Semantic Verification of Business Process Models: Prospects and Limitations

Semantic Verification of Business Process Models: Prospects and Limitations

Michael Fellmann (University of Osnabrueck, Germany), Oliver Thomas (University of Osnabrueck, Germany) and Frank Hogrebe (University of Hamburg, Germany)
DOI: 10.4018/978-1-60960-126-3.ch008
OnDemand PDF Download:
List Price: $37.50


This chapter presents an ontology-driven approach that aims at supporting semantic verification of semi-formal process models. Despite the widespread use of these models in research and practice, innovative solutions are needed in order to address the verification of process model information. But what are the prospects and limitations of semantic verification? In order to investigate this issue we suggest an ontology-driven approach consisting of two steps. The first step is the development of a model for ontology-based representation of process models. In the second step, we use this model to support the semantic verification based on this representation and on machine reasoning. We apply our approach using real-life administrative process models taken from a capital city.
Chapter Preview



Models are important to manage complexity. They provide a means for understanding the business process, and understanding already is a benefit. This is indicated by a study from Gartner revealing an increase in efficiency of 12 percent gained solely by documenting actions and organizational responsibilities using process models (Melenovsky 2005, p. 4). Moreover, process models serve for optimization, reengineering, and implementation of supporting IT systems. Due to the importance of process models, model quality is important. According to ISO 8402, quality is “the totality of characteristics of an entity that bear on its ability to satisfy stated and implied needs”. Facets of quality are – amongst others – adequate coverage of the domain or system to be modeled, appropriateness in respect to the abstraction level of the representation (scale), detail of representation (granularity) and the correctness of a model. We concentrate on correctness as the most fundamental quality aspect. Among the aspects of correctness are: (a) syntactical correctness, (b) correctness in regard to the formal semantics, (c) correctness in regard to linguistic aspects focusing on the labels used in models, (d) correctness in regard to the coherence of connected models and (e) compliance to rules and regulations focusing on the correctness of the model’s content and thus on semantic correctness. While there are numerous verification approaches available to ensure (a-d), only a few approaches focus on (e) in the sense of the verification of the semantic correctness. With the term “verification”, we denote criteria targeting the internal, syntactic and semantic constitution of a model. In contrast to that, validation means the eligibility of a model in respect to its intended use (Desel 2002, p. 24) – in other words: if the criteria is something outside the model (Chapurlat & Braesch 2008; Mendling 2009, p. 2). Following this distinction, we call the procedures to ensure semantic correctness “semantic verification”.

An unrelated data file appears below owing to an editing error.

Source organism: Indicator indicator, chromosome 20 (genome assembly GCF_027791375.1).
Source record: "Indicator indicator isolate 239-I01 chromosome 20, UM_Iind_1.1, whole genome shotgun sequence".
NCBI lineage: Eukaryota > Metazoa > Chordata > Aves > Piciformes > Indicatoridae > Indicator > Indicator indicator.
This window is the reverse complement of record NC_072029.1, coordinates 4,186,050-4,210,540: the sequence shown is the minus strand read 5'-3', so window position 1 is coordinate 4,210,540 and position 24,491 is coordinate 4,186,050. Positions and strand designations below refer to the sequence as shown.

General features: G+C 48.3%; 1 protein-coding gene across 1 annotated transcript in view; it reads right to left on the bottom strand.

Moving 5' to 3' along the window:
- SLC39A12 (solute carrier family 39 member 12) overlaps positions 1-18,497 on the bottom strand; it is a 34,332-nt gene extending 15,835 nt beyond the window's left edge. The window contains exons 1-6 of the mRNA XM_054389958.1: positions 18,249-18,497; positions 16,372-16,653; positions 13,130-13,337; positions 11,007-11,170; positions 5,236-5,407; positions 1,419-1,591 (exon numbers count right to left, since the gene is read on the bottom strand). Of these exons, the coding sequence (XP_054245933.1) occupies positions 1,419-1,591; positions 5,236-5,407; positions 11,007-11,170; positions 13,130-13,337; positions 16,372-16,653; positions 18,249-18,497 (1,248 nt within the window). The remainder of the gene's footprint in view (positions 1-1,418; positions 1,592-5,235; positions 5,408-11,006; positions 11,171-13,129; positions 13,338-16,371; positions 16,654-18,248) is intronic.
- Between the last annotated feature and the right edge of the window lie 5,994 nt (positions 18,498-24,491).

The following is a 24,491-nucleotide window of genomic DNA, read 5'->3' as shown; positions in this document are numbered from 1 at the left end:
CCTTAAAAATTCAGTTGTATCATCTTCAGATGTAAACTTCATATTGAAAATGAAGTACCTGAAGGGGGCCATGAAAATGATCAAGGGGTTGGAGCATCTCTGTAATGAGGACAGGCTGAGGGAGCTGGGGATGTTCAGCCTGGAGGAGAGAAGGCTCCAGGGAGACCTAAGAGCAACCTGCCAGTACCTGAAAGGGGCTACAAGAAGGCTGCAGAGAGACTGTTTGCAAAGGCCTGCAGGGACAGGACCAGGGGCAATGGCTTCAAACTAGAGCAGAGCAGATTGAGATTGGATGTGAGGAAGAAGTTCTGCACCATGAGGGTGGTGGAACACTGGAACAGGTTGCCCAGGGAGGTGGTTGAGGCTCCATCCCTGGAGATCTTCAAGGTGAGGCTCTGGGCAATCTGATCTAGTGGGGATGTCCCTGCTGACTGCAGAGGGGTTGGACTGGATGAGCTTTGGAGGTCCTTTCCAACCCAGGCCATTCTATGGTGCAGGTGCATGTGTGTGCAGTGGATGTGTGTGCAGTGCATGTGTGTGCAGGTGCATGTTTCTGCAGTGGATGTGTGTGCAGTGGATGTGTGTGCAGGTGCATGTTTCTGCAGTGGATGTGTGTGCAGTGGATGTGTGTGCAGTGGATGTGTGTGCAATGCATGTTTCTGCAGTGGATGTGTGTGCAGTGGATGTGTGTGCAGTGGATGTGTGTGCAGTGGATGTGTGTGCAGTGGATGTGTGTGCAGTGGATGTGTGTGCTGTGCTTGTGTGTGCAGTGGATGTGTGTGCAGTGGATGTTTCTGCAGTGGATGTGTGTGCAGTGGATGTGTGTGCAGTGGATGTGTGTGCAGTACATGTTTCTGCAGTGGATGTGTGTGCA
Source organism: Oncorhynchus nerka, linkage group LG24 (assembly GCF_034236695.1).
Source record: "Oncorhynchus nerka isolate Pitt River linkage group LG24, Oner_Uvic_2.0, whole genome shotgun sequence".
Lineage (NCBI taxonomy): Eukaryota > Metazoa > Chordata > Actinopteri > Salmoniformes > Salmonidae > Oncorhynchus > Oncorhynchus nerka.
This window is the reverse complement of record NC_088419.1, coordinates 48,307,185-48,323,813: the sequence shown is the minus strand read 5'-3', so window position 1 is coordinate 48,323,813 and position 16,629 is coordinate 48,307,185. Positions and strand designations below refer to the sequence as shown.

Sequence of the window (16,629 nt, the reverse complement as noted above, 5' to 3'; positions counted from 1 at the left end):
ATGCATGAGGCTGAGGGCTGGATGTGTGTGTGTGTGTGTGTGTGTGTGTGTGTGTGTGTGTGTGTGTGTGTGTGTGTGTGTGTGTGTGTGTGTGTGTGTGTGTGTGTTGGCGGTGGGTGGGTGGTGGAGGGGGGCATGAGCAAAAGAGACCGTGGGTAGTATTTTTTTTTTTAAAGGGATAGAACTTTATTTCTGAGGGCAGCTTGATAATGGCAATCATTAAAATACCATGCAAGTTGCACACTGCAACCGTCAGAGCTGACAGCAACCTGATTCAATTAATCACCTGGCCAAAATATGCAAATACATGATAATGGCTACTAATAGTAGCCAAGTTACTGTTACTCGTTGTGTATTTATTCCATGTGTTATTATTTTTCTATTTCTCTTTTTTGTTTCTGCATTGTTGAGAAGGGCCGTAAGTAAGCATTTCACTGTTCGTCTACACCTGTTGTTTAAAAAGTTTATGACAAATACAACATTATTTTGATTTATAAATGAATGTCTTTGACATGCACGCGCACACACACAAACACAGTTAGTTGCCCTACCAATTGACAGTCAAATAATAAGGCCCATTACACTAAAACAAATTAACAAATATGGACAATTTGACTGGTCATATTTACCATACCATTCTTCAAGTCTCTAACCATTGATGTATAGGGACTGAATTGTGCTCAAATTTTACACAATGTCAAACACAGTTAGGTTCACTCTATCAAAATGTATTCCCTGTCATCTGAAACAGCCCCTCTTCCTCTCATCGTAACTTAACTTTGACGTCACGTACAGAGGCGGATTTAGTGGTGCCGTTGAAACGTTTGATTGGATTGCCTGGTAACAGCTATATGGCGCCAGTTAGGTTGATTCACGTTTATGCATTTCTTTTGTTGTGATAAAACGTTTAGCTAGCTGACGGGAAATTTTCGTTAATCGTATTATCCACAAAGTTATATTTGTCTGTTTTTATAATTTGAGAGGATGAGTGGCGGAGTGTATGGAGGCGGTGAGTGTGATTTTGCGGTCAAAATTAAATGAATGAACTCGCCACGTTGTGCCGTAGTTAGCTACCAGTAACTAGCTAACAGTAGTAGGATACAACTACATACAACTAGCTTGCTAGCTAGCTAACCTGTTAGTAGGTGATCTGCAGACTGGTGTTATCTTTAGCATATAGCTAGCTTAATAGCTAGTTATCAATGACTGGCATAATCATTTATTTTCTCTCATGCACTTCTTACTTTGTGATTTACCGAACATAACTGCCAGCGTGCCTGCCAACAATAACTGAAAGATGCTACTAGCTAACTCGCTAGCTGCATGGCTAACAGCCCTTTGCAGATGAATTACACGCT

A major problem regarding semantic verification is how to automate it. This problem is rooted in natural language being used for labeling model elements, thus introducing terminological problems such as ambiguity (homonyms, synonyms) and other linguistic phenomena. Model creators and readers do not necessarily share the same understanding as the concepts they use are usually not documented and mix both discipline-specific terminology and informal, ordinary language. Therefore, it is hard for humans to judge if a model is semantically correct and almost impossible for machines (apart from using heuristics) because the model element labels are not backed with machine processable semantics. The result is that the machine cannot interpret the contents of model elements. Our solution approach is to encode the model element semantics in a precise, machine readable form using ontologies. Further, we then use rules to encode constraints used for verifying aspects of semantic correctness.

Complete Chapter List

Search this Book: